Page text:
Saturday was an even earlier start as we headed out to a hilltop Pachamama memorial and then to the HUGE salt flats. There is no road through the salt flats, but the idea is to drive around on them wherever you want…this is where having rented a car and being on my own with a couple other people would have been FUN. The salt flats were pretty similar to those in Utah, except much bigger and instead of being completely flat, they have ridges all over them that are mostly in the shape of pentagons (not exactly ideal for breaking land speed records). After about an hour on the salt flats, my eyes were shot (snow-like reflection issue), and we headed out to Purmamarca for lunch and a solo Bob Dylan-style serenade (He played the double-layered indigenous flute while playing guitar). Even with the dual-instrument uniqueness, it was not a great show. The food was equally unappealing and Waleed and I ordered a portion of Locro to share. Locro is a traditional Argentine meal that I had yet to try. It originated in this part of Argentina and is served as a sort of llama stew. With a little salt and pepper, it was pretty tasty and really hit the spot. Depending on how it is prepared, llama can be quite the tasty meat. After plenty of time to walk around and peruse the tourist items for sale, we got back on the bus and returned to the cabañas in Tilcara. The salt flats were about 3 hours away from Tilcara.
Saturday we had a huge meal at the cabañas complex, which started out with a salad bar and very tasty tamales. I almost flipped when I realized there was absolutely NO hot sauce to put on the tamales, but decided just to go with the flow. I thought that the tamales were the meal, so I had two (one meat, one veggie). After some salad, bread, the tamales, and corn on the cob, I thought the meal was over and that I should be in dessert mode. Then they came around and served us four different kinds of meat (Chicken, Asado (steak), matambre (other steak) and cordero (lamb). Although I was stuffed to the brim before any of them came out, I didn’t want to miss out on the feast. The lamb was the best…so tender…possibly the best lamb I’ve had in Argentina. Dessert was a square of vanilla ice cream topped with an unidentifiable crushed nut. I ate that too. After some conversation, I engaged in an intense game of ping pong with Adrian, one of the bus drivers. We started out playing a normal game, but it quickly escalated into a whole new animal where boundaries did not exist and the point was just to get to the ball as quickly as possible, no matter where it landed or was headed. I’m not sure how, but we didn’t break anything. Shortly thereafter, our entire group headed to a bar in town where a very versatile band was playing all sorts of tunes for us. Tonight was an open bar on FLACSO’s tab. The only stopping us from breaking their bank was the lingering, back-of-your-head knowledge that we would need to get up early in order to catch the bus to the airport the next morning.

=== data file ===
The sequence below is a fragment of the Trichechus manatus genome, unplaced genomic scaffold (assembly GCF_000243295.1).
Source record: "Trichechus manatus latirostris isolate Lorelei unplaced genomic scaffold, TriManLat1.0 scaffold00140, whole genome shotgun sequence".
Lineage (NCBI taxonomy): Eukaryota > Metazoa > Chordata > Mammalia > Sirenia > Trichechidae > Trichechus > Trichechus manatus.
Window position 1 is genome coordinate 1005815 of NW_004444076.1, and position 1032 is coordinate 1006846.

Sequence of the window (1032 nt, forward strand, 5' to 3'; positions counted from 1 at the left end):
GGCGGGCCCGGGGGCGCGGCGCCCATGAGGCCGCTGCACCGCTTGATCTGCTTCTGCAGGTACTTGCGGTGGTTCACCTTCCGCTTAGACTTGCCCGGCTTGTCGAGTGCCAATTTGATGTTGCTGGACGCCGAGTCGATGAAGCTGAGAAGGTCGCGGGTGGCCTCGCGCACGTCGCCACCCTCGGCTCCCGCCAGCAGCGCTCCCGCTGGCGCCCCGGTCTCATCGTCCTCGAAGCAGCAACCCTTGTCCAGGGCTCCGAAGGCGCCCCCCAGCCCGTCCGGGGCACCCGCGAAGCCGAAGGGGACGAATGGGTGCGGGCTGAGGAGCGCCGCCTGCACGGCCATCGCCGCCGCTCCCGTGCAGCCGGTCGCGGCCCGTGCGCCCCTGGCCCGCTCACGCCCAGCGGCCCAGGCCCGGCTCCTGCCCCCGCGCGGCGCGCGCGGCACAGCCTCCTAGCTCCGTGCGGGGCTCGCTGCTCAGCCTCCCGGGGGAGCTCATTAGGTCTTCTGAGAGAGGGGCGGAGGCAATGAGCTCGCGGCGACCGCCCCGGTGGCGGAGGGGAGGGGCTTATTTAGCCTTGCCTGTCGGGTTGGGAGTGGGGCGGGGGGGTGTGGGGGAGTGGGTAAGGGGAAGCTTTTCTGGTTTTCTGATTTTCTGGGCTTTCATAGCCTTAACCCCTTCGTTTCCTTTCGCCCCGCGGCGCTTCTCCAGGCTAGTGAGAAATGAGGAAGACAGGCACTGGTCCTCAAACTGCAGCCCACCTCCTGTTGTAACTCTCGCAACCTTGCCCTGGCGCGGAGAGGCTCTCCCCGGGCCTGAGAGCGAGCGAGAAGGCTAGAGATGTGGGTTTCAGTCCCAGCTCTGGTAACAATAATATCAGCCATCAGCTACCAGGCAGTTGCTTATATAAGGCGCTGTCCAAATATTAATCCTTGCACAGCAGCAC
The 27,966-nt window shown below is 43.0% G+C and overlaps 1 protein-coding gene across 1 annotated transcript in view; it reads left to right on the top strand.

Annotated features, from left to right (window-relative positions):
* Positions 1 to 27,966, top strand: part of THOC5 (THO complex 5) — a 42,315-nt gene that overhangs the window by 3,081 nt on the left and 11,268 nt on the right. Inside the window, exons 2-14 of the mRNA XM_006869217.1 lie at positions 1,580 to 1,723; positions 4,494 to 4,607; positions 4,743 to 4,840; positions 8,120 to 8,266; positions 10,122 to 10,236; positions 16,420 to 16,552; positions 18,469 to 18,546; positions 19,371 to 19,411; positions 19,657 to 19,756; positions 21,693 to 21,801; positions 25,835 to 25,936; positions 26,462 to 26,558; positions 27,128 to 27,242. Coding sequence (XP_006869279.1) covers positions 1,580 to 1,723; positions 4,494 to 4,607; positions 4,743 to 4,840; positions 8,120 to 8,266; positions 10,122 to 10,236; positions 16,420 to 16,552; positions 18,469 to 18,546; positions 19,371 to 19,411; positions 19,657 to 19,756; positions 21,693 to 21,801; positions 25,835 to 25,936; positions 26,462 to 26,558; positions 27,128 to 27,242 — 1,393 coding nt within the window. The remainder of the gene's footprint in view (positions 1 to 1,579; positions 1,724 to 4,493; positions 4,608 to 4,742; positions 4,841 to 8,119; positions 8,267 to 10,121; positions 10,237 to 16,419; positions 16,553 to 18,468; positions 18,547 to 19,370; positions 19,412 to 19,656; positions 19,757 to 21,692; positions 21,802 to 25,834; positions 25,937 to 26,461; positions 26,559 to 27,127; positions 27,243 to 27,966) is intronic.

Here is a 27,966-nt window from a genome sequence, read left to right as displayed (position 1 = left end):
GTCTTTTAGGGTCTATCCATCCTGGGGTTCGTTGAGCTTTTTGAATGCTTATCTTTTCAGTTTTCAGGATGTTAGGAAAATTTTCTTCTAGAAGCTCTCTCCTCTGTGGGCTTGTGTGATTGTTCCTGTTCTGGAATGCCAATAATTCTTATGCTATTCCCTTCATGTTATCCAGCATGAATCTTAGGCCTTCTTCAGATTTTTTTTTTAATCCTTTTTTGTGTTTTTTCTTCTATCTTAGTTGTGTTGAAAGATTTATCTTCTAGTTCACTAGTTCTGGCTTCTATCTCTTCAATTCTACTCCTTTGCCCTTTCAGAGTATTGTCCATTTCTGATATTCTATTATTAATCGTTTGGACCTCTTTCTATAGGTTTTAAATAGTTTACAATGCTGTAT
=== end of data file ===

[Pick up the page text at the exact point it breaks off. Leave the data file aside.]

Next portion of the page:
Sunday was mostly uneventful, but I took a lot of good pictures…both from the bus and from the plane. The clouds were looking very cool from up there above them. Almost the whole 2 hour ride to the airport, Daniel, Waleed, Arielle, and I were talking about sushi recipes and creations. By the time we got to the airport, hunger was well upon us…
Just to be on the safe side, FLACSO got us to the airport a good 4 hours ahead of schedule. I went upstairs with Natalia to the café that had not been touched as far as decoration/furniture goes since it was built in what must have been the 70’s (I took a picture). It was like a time machine….even though I’ve never really been to the 70’s (unfortunately). I had some coffee and dove into my UBA reading for (believe it or not) the third time of the weekend. By the time we landed in Buenos Aires, I had gotten somewhat caught up with my reading, written in my journal, taken some sweet pictures, drank a beer, and even slept a bit…talk about accomplishment!
I shared a taxi home with Daniel and was excited to get back to my quiet house and relax. I had conveniently forgotten that Olga was having her birthday part with her family on this Sunday. After less than an hour I was going nuts, and had convinced myself that I would do everything in my power to ensure not having kids for many, many years. In attendance were Olga’s son (Sebastian) and his wife with their two kids, along with Olga’s daughter (Natalia) and her two kids. Between the constant bouncing basketball, breaking dishes, way too loud television, and kids running and screaming everywhere…I retreated to my room which, even with the doors closed, did not help much.
Rosa, our maid, had been paid a small amount extra to come in on this Sunday, and besides having to work her ass off on a Sunday, she cut her knuckle pretty bad on a broken glass cup. It was reminiscent of a gouge in one of my own knuckles, and remembering how much I appreciated having someone with me at the ER, accompanied Rosa to the public hospital. I also saw it as an opportunity to get a look at the free healthcare situation in Buenos Aires. The first hospital we went (Fernandez) said that it would be a three-hour wait…so we headed to Rivadavia, which, although not as helpful was a much shorter wait. The cut really needed stitches (my professional opinion), but the doctor cleaned it up with iodine and taped a piece of gauze on her hand. The in-depth 4-minute visit, was disappointing, but hopefully it heals just fine. That pretty much brings me to where I am right now…typing this entry in a word document because the wi-fi doesn’t work in Menta e Cannella, right around the corner from my house. Hopefully this café con leche lets me pass out in a few minutes when I head back home…
Tot: 0.808s; Tpl: 0.046s; cc: 11; qc: 44; dbt: 0.0223s; 1; m:saturn w:www (126.96.36.199); sld: 2;
; mem: 1.3mb